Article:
xxx, xvideos, xnxx, hindi bf

If there’s one piece of writing advice you’ll get about a zillion times in your writing career, it’s this: Show, don’t tell.

Telling is when you give your readers direct information about a character or part of the story. For instance, you’ll say “Joe was really tall”. You’re telling them a fact about his size and the reader doesn’t need to use their imagination to figure anything out.

Showing, on the other hand, is when you use sensory details and actions to convey meaning rather than stating things directly. So instead of saying “Joe was very tall” you could say, “Joe stooped as he walked through the door”. You’re asking the reader to figure out that Joe is tall rather than telling them directly.

The magic of showing is that it engages the reader’s imagination in a way that telling does not. And when readers have to imagine things for themselves, they develop an emotional bond with the characters and the story as a whole. Showing makes stories come alive. It’s the thing that separates fiction from other forms of writing.

How do you recognise telling and showing?

Here’s a short passage written as telling and as showing. Notice which one engages you more.

Telling: I heard footsteps in the dark behind me and began to feel terrified.

Showing: I stopped abruptly and heard a single footfall behind me. It was him; I knew it! My heart hammered in my chest and I stifled a scream.

Which version draws you in and seem more immediate? I’m betting it’s the second one. The first version tells you explicitly that the narrator is terrified, while the second one lets you feel it for yourself.

Here’s another example:

Telling: He felt stupid.

Showing: Oh, what a fool! he thought.

This is telling the reader what he thought, but it’s not telling the reader what the character feels. The reader must come to this realization themselves.

I think the showing versions in both examples are certainly more evocative, but does this mean you should never tell and always show?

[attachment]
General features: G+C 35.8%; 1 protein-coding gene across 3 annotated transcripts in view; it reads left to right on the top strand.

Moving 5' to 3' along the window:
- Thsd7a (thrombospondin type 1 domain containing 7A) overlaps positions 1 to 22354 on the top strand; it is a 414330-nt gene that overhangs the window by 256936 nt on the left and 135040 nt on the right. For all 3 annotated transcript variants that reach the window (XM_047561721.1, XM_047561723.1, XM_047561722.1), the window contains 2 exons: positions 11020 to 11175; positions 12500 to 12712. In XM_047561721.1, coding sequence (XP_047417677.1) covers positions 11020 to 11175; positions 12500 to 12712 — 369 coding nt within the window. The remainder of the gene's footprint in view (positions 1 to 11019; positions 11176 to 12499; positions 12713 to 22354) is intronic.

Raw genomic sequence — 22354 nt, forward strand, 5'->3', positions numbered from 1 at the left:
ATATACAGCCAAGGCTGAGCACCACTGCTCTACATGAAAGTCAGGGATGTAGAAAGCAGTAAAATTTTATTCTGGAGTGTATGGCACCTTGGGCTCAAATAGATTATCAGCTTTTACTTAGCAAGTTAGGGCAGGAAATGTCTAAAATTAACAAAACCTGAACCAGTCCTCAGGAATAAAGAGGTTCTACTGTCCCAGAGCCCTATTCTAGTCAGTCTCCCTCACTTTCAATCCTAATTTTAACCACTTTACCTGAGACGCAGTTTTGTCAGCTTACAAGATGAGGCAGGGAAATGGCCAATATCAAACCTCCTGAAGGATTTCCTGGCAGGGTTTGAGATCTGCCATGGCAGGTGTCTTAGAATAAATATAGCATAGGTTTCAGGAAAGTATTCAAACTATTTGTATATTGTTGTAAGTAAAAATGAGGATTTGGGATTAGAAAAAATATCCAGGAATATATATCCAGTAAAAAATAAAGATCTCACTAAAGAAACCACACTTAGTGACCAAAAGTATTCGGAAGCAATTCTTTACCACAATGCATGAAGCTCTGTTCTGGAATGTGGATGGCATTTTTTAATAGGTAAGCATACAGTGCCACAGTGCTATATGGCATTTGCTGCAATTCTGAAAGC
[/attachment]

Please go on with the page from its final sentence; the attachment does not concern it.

When to tell rather than show

If you compare the examples of telling and showing I’ve given you’ll notice that the showing passages are longer and more detailed than the telling. The telling versions read quickly while the showing versions take longer and slow things down, drawing the reader in.

The simple fact is that sometimes you don’t want to slow the story down and you just want to give the reader some information. For instance:

  • to move quickly between scenes
  • to summarise events
  • to move your characters from one place to another
  • to give backstory or historical context
  • to describe a minor character

It’s also quite OK to tell the reader what a character is feeling if you don’t particularly need the reader to slow down and feel it for themselves.

Example: She hurried down the road and arrived at the bank, relieved and breathless, a minute before closing time.

Instead of making a rule that says you should always show and not tell, rather focus on mastering both forms of expression so you can use them deliberately.

6 ways to do more showing than telling

Here are six key actions you can take to convert any piece of boring exposition into lively narrative text.

  1. Cut filter words

Filter words are verbs that filter the action through the perspective of a narrator, reminding us that what we’re reading is being told by someone rather being experienced directly.

Filter words include words like ‘heard’, ‘felt’, ‘smelled’, ‘wondered’, ‘thought’, and ‘saw’. They are all basic sensory words. They seem necessary, but often they’re not.

With filtering: I walked in the garden and smelled the scent of rose and honeysuckle.

Without filtering: The scent of rose and honeysuckle filled the air as I walked in the garden.

Here, the filter word ‘smelled’ is unnecessary and the reworked sentence is better without it.